Coyotes’ Gormley facing ‘biggest summer of his professional life’
GLENDALE, Ariz. — If Brandon Gormley isn’t receiving the Coyotes’ message, he must be wearing earplugs.
The team’s coaching and management staffs have made one thing abundantly clear when it comes to their 2010 first-round draft pick.
"It’s the biggest summer of his professional life," assistant coach Jim Playfair said. "If he is dedicating himself to four-hour work days this summer, we have all the resources to help him become the player we think he can be, and we’ll be a better team because we have a good young defenseman.
"If he comes in with a lackadaisical approach, thinking ‘I’ll make this team because I was a high draft pick,’ then we’ll have a problem."
The Coyotes signed Gormley, 23, to a one-year, two-way deal worth $850,500 on Thursday — one week after the restricted free agent accepted the deal. The amount and term of that contract made it clear that the Coyotes are nearing the end of their rope with a player they selected 13th overall five summers ago.
"He’s at a stage where it’s either fish or cut bait, to be honest," general manager Don Maloney said last week. "The good thing is, we have roster room available for him to get the job if he earns it."
It won’t be easy. The Coyotes acquired veteran left-handed defenseman Nicklas Grossmann in a draft-day trade to add physical play and stability to their back end on the second defensive pairing. With Oliver Ekman-Larsson locking down the left side on the first defensive pairing, the best the left-handed Gormley can hope for is a spot on the team’s third pairing.
To earn that spot, he’ll have to beat out left-hander Klas Dahlbeck, who the Coyotes acquired in a trade-deadline deal with Chicago for since-returned center Antoine Vermette. Dahlbeck is not a puck moving defenseman, but he impressed the staff in 19 games last season. If Dahlbeck wins the job, Gormley would likely be the team’s seventh defenseman — a player that is normally in and out of the lineup depending on injuries and the play of the players in front of him.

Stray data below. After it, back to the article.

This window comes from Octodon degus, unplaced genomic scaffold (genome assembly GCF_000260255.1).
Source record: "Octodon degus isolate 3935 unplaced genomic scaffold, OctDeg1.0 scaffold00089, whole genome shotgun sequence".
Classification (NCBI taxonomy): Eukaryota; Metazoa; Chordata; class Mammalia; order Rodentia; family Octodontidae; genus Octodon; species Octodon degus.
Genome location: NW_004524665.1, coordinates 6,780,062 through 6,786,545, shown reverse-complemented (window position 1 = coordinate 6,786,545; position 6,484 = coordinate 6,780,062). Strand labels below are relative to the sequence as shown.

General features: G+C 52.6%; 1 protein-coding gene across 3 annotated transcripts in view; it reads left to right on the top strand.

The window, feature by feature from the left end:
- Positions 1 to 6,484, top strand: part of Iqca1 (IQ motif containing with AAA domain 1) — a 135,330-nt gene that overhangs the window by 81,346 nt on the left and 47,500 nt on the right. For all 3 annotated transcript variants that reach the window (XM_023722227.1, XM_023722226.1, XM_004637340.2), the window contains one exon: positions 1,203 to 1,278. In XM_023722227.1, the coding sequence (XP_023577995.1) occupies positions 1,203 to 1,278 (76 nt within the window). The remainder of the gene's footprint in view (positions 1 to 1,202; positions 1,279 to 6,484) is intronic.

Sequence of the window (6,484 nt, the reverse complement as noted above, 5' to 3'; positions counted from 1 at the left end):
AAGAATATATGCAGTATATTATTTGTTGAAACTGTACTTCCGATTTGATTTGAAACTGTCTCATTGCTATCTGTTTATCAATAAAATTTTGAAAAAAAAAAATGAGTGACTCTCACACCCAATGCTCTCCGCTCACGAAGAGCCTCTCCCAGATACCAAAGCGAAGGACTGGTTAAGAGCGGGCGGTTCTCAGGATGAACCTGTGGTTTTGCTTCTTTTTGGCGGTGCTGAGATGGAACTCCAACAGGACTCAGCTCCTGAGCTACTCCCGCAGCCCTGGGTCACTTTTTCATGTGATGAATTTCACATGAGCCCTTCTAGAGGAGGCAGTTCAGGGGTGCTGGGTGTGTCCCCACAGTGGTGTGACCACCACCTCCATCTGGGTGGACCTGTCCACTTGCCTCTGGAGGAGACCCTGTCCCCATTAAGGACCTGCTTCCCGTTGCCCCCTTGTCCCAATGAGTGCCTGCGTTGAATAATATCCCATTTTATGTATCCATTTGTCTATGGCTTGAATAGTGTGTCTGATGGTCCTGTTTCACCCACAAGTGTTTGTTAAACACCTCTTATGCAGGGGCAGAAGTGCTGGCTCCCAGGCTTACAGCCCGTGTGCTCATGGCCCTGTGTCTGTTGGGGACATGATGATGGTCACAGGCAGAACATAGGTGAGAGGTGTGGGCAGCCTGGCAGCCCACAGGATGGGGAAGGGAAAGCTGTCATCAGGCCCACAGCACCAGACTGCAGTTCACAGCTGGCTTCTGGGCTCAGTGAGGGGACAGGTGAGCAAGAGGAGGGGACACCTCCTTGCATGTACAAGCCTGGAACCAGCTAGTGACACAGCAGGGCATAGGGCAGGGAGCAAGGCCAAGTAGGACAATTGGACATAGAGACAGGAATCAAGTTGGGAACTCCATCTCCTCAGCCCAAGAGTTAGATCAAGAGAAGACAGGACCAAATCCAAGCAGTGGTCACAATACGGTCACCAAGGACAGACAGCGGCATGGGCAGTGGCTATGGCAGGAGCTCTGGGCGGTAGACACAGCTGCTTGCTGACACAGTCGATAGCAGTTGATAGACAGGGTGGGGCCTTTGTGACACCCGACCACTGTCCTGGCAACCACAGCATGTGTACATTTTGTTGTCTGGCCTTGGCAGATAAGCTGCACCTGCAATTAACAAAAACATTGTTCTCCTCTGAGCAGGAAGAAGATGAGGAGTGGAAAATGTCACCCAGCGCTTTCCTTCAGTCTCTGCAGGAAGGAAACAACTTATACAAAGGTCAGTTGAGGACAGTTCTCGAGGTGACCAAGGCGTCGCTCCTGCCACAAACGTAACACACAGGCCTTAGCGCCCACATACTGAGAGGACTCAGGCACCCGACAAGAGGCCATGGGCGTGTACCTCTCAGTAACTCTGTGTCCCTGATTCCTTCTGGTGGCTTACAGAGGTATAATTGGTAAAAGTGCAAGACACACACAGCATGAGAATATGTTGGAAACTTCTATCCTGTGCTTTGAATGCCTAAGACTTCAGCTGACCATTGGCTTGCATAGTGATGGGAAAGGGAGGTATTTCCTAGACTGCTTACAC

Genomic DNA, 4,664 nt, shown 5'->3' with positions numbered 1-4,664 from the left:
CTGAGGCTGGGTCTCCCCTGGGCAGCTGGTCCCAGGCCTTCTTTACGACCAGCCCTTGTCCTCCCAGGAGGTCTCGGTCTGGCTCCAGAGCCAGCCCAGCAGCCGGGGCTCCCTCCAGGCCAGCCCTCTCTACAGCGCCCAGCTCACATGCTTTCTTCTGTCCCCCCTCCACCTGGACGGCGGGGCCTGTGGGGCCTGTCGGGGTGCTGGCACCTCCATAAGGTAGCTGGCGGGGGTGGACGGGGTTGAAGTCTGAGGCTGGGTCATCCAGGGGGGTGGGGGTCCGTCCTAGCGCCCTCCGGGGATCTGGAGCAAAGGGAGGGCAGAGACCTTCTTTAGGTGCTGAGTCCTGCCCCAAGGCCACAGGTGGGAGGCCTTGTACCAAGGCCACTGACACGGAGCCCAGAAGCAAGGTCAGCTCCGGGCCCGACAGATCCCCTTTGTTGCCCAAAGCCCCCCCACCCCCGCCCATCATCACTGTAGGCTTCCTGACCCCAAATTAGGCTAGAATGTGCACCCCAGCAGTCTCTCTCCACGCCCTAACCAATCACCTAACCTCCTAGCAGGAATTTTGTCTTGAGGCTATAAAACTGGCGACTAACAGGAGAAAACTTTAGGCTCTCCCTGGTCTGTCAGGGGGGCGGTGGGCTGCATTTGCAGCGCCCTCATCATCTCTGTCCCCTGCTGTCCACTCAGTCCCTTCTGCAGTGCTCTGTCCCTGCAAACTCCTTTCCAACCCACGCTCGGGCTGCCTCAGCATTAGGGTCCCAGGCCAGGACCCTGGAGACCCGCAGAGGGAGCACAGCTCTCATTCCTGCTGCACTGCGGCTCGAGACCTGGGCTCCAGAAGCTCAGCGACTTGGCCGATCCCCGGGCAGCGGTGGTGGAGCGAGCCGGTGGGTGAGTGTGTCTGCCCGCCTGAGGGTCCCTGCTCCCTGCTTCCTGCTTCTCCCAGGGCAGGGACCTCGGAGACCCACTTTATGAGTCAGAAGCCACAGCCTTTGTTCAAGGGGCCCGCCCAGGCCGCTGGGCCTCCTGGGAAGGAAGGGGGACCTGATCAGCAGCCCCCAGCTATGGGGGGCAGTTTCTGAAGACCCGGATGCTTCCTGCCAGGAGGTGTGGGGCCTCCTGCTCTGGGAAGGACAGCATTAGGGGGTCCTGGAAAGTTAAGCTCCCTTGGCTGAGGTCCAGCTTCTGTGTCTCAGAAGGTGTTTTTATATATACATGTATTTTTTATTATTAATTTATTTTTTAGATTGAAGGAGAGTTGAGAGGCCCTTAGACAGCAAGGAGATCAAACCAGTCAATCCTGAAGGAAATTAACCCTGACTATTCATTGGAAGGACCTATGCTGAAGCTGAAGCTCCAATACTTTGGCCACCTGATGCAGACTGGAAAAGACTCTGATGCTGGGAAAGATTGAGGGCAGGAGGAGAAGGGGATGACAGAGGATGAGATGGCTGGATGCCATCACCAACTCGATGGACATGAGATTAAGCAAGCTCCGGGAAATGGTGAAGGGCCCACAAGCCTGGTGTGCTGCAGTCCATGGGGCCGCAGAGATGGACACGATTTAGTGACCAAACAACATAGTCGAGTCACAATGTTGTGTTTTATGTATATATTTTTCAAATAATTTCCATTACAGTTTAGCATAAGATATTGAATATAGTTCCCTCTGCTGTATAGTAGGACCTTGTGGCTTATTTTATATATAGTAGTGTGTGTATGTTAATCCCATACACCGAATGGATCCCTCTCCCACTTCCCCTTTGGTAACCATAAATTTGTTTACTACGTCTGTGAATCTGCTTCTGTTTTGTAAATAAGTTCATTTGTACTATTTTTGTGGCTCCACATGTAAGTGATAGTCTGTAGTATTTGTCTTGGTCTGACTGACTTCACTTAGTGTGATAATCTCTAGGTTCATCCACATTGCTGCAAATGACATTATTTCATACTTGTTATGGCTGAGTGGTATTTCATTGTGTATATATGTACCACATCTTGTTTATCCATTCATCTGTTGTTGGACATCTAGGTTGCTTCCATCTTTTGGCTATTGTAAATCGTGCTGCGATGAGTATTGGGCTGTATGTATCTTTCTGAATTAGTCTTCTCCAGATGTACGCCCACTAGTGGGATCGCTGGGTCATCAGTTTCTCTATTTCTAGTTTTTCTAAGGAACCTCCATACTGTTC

"You want competition as a player to make you better, and you want that to be a successful organization and successful team," said Gormley, who has tried playing the right side without much success. "We all understand the best players will play."
Gormley thought he was off to an OK start last season when he made the team out of training camp. Then he suffered a severe ankle sprain in Edmonton on Nov. 16 when the Oilers’ Benoit Pouliot nudged him from behind and sent him into the boards with his right leg bent awkwardly beneath him.
Gormley missed more than five weeks.
"Looking back on it, it was a kind of a turning point for me," said Gormley, who played in 27 games, scoring two goals and totaling four points. "Just when you think your game is really taking off, then you get hurt."
"I wasn’t quite the same coming back. It was like I lost a step, and the ankle never felt quite right. Mentally, it was really frustrating. When things didn’t go my way right off bat, loss of confidence creeps in, and it’s tough to get it back."
Even before the injury, Playfair saw areas for improvement in Gormley’s game, particularly when defending the rush.
"He was OK in some games, but he needs to show that ability to be a strong defender; to be physically capable of handling the big, physical forwards in the Western Conference," said Playfair, who coaches Arizona’s defensemen. "He needs a good summer of training to get stronger and more competitive and dig in to fight for a job and the right to be in the NHL."
Gormley is saying all the right things as he prepares to return to the Valley next week from Calgary, where he has been training and working with power skating instructor Deanna Curran.
"Obviously, things haven’t gone as smooth as I had hoped, but in the long run, I will learn from all the experiences I’ve had, and they will make me a better player," he said. "It’s a big year for me, but it’s a good spot for me to be in and a good spot for the organization. I get to prove myself, and the one-year deal is good for them.
"It doesn’t matter where any of us was drafted. You still have to earn your spot."